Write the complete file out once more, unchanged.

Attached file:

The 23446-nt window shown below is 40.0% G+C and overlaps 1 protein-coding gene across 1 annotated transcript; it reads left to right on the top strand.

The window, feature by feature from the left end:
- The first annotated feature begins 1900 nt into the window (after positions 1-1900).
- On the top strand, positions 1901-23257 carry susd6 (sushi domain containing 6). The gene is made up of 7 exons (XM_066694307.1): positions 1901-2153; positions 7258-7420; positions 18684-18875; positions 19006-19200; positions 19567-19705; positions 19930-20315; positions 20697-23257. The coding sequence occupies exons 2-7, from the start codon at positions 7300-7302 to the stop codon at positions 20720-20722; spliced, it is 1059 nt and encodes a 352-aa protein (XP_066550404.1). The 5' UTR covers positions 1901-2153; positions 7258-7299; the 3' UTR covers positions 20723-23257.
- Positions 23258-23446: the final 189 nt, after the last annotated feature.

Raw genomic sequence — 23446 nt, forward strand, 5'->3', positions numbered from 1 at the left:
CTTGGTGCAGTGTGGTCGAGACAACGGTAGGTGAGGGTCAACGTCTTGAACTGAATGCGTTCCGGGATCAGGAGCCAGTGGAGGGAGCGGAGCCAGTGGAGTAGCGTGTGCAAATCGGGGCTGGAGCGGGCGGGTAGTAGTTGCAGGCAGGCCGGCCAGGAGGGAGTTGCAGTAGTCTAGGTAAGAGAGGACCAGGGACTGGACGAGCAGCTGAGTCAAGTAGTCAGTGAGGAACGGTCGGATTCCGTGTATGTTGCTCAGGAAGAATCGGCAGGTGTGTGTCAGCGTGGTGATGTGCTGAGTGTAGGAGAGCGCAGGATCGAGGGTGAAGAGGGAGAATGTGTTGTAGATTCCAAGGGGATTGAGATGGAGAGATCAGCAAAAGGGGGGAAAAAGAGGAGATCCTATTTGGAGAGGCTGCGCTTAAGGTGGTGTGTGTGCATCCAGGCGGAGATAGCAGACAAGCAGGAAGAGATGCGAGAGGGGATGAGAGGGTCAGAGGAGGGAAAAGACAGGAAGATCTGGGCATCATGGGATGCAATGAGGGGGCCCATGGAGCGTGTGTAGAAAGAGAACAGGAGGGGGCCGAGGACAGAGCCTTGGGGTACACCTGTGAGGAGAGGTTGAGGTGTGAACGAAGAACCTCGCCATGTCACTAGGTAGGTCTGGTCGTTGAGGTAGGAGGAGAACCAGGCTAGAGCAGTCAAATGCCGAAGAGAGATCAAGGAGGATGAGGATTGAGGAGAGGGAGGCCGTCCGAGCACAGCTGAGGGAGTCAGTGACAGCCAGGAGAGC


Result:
The 23446-nt window shown below is 40.0% G+C and overlaps 1 protein-coding gene across 1 annotated transcript; it reads left to right on the top strand.

The window, feature by feature from the left end:
- The first annotated feature begins 1900 nt into the window (after positions 1-1900).
- On the top strand, positions 1901-23257 carry susd6 (sushi domain containing 6). The gene is made up of 7 exons (XM_066694307.1): positions 1901-2153; positions 7258-7420; positions 18684-18875; positions 19006-19200; positions 19567-19705; positions 19930-20315; positions 20697-23257. The coding sequence occupies exons 2-7, from the start codon at positions 7300-7302 to the stop codon at positions 20720-20722; spliced, it is 1059 nt and encodes a 352-aa protein (XP_066550404.1). The 5' UTR covers positions 1901-2153; positions 7258-7299; the 3' UTR covers positions 20723-23257.
- Positions 23258-23446: the final 189 nt, after the last annotated feature.

Raw genomic sequence — 23446 nt, forward strand, 5'->3', positions numbered from 1 at the left:
CTTGGTGCAGTGTGGTCGAGACAACGGTAGGTGAGGGTCAACGTCTTGAACTGAATGCGTTCCGGGATCAGGAGCCAGTGGAGGGAGCGGAGCCAGTGGAGTAGCGTGTGCAAATCGGGGCTGGAGCGGGCGGGTAGTAGTTGCAGGCAGGCCGGCCAGGAGGGAGTTGCAGTAGTCTAGGTAAGAGAGGACCAGGGACTGGACGAGCAGCTGAGTCAAGTAGTCAGTGAGGAACGGTCGGATTCCGTGTATGTTGCTCAGGAAGAATCGGCAGGTGTGTGTCAGCGTGGTGATGTGCTGAGTGTAGGAGAGCGCAGGATCGAGGGTGAAGAGGGAGAATGTGTTGTAGATTCCAAGGGGATTGAGATGGAGAGATCAGCAAAAGGGGGGAAAAAGAGGAGATCCTATTTGGAGAGGCTGCGCTTAAGGTGGTGTGTGTGCATCCAGGCGGAGATAGCAGACAAGCAGGAAGAGATGCGAGAGGGGATGAGAGGGTCAGAGGAGGGAAAAGACAGGAAGATCTGGGCATCATGGGATGCAATGAGGGGGCCCATGGAGCGTGTGTAGAAAGAGAACAGGAGGGGGCCGAGGACAGAGCCTTGGGGTACACCTGTGAGGAGAGGTTGAGGTGTGAACGAAGAACCTCGCCATGTCACTAGGTAGGTCTGGTCGTTGAGGTAGGAGGAGAACCAGGCTAGAGCAGTCAAATGCCGAAGAGAGATCAAGGAGGATGAGGATTGAGGAGAGGGAGGCCGTCCGAGCACAGCTGAGGGAGTCAGTGACAGCCAGGAGAGC